EMS Provider Perceptions on Termination of Resuscitation in a Large, Urban EMS System

Prehosp Emerg Care. Sep-Oct 2017;21(5):610-615. doi: 10.1080/10903127.2017.1317891. Epub 2017 May 8.

Abstract

Objective: Despite the value of out-of-hospital Termination of Resuscitation (TOR) and the scientific evidence in favor of this practice, TOR has not been uniformly adopted or consistently practiced in EMS systems. Previous focus group studies have identified multiple barriers to implementation of out of hospital TOR but existing literature on EMS provider perceptions is limited. We sought to identify EMS providers' perceived barriers to performing out-of-hospital TOR in a large urban EMS system.

Methods: The Chicago EMS System is a regional collaborative of EMS physicians, nurses and provider agencies, including the Chicago Fire Department (CFD), which provides exclusive emergency response for 9-1-1 calls in Chicago. CFD is an urban, fire-based EMS agency with a tiered response, with fire-fighter EMTs and paramedics providing initial care, and single role paramedics providing supplemental care and transport. A 2-page written survey was distributed to understand providers' experiences with managing OHCA and perceived barriers to TOR to inform subsequent improvements in protocol development and education.

Results: Of 3500 EMS providers that received the survey, 2309 were completed (66%). Survey respondent demographics were fire-fighter/EMTB (69%), fire-fighter/paramedic (14%), and single role paramedic (17%). The most frequent barrier to field TOR was scene safety (86%). The most common safety issue identified was family reaction to TOR (68%) and many providers felt threatened by family when trying to perform TOR (38%). Providers with a higher career numbers of OHCA were more likely to have felt threatened by the family (OR 6.70, 95% CI 2.99-15.00) and single role paramedics were more likely than FF/EMTBs to have felt threatened (OR 3.34, 95% CI 2.65-4.22). Barriers to delivering a death notification after TOR, include being uncomfortable or threatened with possible family reaction (52%) and family asking to continue the resuscitation (45%). There was lack of formal prior death notification training, the majority learned from colleagues through on the job training.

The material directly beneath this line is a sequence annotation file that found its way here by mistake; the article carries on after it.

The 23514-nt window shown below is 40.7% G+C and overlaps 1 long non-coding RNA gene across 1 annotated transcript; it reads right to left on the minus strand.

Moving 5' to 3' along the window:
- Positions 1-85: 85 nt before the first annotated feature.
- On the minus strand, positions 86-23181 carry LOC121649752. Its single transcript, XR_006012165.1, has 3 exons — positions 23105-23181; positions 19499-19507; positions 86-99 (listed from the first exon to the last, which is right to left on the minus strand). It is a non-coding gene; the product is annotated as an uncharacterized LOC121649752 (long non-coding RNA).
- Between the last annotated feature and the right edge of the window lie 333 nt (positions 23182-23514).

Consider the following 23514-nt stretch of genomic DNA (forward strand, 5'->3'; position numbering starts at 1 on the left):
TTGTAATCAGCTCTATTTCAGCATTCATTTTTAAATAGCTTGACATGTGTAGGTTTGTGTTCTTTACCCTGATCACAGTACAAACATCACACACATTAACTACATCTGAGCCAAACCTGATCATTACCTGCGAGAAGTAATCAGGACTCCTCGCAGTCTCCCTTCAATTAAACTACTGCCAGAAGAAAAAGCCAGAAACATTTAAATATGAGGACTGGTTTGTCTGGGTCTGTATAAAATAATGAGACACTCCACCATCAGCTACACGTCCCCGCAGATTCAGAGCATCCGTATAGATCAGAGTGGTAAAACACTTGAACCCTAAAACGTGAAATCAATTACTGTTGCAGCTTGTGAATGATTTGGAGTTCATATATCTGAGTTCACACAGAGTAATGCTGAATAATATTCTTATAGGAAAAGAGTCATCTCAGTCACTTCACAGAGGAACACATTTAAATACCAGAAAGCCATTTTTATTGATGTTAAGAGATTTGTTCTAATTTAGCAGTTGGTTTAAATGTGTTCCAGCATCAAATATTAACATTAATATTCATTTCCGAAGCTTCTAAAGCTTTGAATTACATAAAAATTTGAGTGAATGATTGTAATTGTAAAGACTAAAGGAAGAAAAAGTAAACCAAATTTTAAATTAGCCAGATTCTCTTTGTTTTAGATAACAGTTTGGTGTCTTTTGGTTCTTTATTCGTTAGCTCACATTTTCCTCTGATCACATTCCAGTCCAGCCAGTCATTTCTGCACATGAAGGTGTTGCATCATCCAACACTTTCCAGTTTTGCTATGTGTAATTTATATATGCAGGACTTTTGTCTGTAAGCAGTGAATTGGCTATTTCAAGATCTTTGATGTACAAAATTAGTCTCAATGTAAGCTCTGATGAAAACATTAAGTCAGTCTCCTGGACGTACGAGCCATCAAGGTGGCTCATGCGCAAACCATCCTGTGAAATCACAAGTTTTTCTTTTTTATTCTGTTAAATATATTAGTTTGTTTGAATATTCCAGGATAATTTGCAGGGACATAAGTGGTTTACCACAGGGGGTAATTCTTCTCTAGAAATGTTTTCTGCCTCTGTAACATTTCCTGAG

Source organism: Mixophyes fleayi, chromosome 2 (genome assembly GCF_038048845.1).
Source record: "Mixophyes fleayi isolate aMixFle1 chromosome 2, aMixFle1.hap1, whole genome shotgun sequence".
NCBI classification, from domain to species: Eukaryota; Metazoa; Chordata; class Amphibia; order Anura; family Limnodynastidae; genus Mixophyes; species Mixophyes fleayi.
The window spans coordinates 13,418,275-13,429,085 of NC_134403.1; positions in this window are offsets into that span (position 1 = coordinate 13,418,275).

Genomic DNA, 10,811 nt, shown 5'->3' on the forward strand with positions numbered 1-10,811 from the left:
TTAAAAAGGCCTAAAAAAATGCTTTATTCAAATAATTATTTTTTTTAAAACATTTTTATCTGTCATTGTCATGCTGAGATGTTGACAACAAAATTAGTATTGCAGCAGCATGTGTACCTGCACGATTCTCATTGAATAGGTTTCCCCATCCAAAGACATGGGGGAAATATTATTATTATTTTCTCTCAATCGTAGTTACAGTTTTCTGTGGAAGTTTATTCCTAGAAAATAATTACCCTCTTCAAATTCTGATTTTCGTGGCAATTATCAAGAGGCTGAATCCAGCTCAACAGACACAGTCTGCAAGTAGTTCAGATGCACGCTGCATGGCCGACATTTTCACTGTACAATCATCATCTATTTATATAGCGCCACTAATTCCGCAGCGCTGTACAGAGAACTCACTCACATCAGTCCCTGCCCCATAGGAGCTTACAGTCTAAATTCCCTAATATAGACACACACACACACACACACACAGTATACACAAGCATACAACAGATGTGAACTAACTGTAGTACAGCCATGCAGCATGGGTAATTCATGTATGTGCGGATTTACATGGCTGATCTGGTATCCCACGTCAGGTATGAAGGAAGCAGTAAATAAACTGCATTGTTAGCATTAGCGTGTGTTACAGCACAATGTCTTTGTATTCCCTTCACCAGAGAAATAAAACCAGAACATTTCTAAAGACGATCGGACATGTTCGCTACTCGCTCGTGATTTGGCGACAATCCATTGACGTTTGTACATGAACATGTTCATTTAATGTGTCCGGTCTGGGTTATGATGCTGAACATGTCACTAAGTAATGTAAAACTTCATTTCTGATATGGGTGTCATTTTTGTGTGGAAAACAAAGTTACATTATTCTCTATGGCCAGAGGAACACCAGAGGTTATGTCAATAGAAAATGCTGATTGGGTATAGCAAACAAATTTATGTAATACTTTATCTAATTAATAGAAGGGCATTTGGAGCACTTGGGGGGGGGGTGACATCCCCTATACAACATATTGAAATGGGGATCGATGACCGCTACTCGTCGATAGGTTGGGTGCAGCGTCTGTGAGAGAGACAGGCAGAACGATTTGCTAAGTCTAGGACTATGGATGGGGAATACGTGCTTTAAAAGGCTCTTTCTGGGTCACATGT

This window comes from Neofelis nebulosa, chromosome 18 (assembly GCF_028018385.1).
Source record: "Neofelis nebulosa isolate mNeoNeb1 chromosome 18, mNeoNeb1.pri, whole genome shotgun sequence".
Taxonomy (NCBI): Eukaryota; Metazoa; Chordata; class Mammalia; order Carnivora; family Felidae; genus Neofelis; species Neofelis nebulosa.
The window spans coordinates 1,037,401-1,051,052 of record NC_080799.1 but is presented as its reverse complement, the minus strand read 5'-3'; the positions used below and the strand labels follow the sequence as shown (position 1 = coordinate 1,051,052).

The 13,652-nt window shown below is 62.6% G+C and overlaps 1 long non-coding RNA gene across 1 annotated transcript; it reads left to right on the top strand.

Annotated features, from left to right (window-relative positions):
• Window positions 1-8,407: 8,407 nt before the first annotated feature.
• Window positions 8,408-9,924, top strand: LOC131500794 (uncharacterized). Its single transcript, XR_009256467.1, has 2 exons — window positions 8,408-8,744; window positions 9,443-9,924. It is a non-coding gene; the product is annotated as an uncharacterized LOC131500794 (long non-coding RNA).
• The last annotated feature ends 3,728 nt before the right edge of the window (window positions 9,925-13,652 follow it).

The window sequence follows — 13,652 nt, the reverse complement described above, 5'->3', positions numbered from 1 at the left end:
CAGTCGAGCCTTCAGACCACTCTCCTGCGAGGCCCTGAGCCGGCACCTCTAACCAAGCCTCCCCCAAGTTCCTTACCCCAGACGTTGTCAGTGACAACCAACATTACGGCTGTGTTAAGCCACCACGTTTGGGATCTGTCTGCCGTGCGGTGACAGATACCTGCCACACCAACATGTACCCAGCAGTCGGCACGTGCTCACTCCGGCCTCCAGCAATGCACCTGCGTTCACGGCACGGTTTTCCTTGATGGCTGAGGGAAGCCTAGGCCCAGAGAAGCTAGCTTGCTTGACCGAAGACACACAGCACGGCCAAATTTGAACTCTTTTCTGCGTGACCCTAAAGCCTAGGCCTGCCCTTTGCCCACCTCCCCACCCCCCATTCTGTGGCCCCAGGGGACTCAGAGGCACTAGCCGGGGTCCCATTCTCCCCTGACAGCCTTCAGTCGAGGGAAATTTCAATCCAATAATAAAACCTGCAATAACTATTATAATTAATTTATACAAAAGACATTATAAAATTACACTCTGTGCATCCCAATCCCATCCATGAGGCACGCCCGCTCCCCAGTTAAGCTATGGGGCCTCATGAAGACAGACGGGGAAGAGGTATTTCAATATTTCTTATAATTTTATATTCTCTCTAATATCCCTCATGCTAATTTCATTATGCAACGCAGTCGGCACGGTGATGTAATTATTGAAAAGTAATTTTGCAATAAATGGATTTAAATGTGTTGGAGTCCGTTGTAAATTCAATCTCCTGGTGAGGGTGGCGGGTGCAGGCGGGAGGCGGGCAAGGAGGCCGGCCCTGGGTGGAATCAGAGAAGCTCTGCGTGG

Conclusions: Our study identifies scene safety, death notification delivery, and lack of formal training in death notification as barriers that EMS providers face while performing TOR in a large urban EMS system. These findings informed educational and operational initiatives to overcome the identified provider level issues and improve compliance with TOR policies.

Keywords: death notification; out-of-hospital cardiac arrest; termination of resuscitation.

MeSH terms

  • Attitude of Health Personnel*
  • Cardiopulmonary Resuscitation / statistics & numerical data*
  • Chicago
  • Emergency Medical Services / statistics & numerical data*
  • Emergency Responders / psychology*
  • Focus Groups
  • Humans
  • Out-of-Hospital Cardiac Arrest / therapy*
  • Physicians
  • Surveys and Questionnaires
  • Urban Health Services
  • Withholding Treatment / statistics & numerical data*